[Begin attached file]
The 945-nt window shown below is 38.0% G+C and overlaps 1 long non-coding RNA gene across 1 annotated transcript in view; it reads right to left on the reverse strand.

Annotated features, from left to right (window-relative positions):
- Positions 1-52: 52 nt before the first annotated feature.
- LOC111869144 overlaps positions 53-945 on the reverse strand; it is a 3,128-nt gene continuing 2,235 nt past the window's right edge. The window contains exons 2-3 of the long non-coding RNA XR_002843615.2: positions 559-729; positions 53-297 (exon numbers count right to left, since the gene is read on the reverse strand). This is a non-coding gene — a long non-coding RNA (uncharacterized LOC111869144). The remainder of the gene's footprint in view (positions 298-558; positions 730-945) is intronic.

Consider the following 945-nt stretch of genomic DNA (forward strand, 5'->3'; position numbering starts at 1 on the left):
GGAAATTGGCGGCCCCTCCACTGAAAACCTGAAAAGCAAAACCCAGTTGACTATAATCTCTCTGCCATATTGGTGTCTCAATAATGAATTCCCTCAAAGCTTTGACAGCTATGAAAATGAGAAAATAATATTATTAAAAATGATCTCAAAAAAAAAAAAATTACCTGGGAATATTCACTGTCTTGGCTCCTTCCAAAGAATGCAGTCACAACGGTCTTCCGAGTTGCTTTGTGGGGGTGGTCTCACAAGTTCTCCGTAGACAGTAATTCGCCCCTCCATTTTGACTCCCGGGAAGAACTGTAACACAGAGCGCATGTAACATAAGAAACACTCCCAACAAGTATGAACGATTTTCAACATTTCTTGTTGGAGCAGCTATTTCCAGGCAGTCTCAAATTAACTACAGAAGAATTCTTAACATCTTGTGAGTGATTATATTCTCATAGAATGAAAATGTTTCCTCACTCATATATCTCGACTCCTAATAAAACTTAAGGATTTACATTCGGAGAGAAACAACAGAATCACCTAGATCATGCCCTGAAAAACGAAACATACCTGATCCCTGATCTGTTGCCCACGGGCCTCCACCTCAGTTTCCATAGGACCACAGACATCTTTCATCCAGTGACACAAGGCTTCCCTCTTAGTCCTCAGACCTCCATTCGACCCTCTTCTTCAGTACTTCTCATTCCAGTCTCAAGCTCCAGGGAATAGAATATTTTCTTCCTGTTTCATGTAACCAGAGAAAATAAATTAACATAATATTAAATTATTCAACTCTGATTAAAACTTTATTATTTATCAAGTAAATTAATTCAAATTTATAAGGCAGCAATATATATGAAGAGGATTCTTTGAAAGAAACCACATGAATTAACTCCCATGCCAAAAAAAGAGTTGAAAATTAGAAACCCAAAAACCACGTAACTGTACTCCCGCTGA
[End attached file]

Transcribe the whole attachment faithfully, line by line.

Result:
The 945-nt window shown below is 38.0% G+C and overlaps 1 long non-coding RNA gene across 1 annotated transcript in view; it reads right to left on the reverse strand.

Annotated features, from left to right (window-relative positions):
- Positions 1-52: 52 nt before the first annotated feature.
- LOC111869144 overlaps positions 53-945 on the reverse strand; it is a 3,128-nt gene continuing 2,235 nt past the window's right edge. The window contains exons 2-3 of the long non-coding RNA XR_002843615.2: positions 559-729; positions 53-297 (exon numbers count right to left, since the gene is read on the reverse strand). This is a non-coding gene — a long non-coding RNA (uncharacterized LOC111869144). The remainder of the gene's footprint in view (positions 298-558; positions 730-945) is intronic.

Consider the following 945-nt stretch of genomic DNA (forward strand, 5'->3'; position numbering starts at 1 on the left):
GGAAATTGGCGGCCCCTCCACTGAAAACCTGAAAAGCAAAACCCAGTTGACTATAATCTCTCTGCCATATTGGTGTCTCAATAATGAATTCCCTCAAAGCTTTGACAGCTATGAAAATGAGAAAATAATATTATTAAAAATGATCTCAAAAAAAAAAAAATTACCTGGGAATATTCACTGTCTTGGCTCCTTCCAAAGAATGCAGTCACAACGGTCTTCCGAGTTGCTTTGTGGGGGTGGTCTCACAAGTTCTCCGTAGACAGTAATTCGCCCCTCCATTTTGACTCCCGGGAAGAACTGTAACACAGAGCGCATGTAACATAAGAAACACTCCCAACAAGTATGAACGATTTTCAACATTTCTTGTTGGAGCAGCTATTTCCAGGCAGTCTCAAATTAACTACAGAAGAATTCTTAACATCTTGTGAGTGATTATATTCTCATAGAATGAAAATGTTTCCTCACTCATATATCTCGACTCCTAATAAAACTTAAGGATTTACATTCGGAGAGAAACAACAGAATCACCTAGATCATGCCCTGAAAAACGAAACATACCTGATCCCTGATCTGTTGCCCACGGGCCTCCACCTCAGTTTCCATAGGACCACAGACATCTTTCATCCAGTGACACAAGGCTTCCCTCTTAGTCCTCAGACCTCCATTCGACCCTCTTCTTCAGTACTTCTCATTCCAGTCTCAAGCTCCAGGGAATAGAATATTTTCTTCCTGTTTCATGTAACCAGAGAAAATAAATTAACATAATATTAAATTATTCAACTCTGATTAAAACTTTATTATTTATCAAGTAAATTAATTCAAATTTATAAGGCAGCAATATATATGAAGAGGATTCTTTGAAAGAAACCACATGAATTAACTCCCATGCCAAAAAAAGAGTTGAAAATTAGAAACCCAAAAACCACGTAACTGTACTCCCGCTGA